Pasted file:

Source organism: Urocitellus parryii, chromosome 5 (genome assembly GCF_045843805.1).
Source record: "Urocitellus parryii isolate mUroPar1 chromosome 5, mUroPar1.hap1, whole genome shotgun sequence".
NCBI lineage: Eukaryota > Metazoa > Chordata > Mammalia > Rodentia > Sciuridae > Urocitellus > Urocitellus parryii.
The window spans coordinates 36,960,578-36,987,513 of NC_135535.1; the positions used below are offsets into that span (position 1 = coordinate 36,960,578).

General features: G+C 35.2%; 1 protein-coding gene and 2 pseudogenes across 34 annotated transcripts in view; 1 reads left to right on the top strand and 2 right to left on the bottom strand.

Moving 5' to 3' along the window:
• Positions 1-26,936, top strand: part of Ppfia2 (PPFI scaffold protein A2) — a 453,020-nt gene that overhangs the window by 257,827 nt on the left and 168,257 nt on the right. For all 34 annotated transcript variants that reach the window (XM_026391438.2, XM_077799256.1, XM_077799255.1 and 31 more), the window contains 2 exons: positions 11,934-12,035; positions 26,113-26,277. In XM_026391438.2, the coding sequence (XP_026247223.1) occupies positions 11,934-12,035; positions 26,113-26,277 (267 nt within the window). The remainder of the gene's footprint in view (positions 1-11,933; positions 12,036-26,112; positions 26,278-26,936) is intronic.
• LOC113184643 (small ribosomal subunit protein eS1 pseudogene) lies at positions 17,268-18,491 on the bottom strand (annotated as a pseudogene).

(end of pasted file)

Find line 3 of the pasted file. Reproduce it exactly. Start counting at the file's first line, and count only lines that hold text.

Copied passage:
NCBI lineage: Eukaryota > Metazoa > Chordata > Mammalia > Rodentia > Sciuridae > Urocitellus > Urocitellus parryii.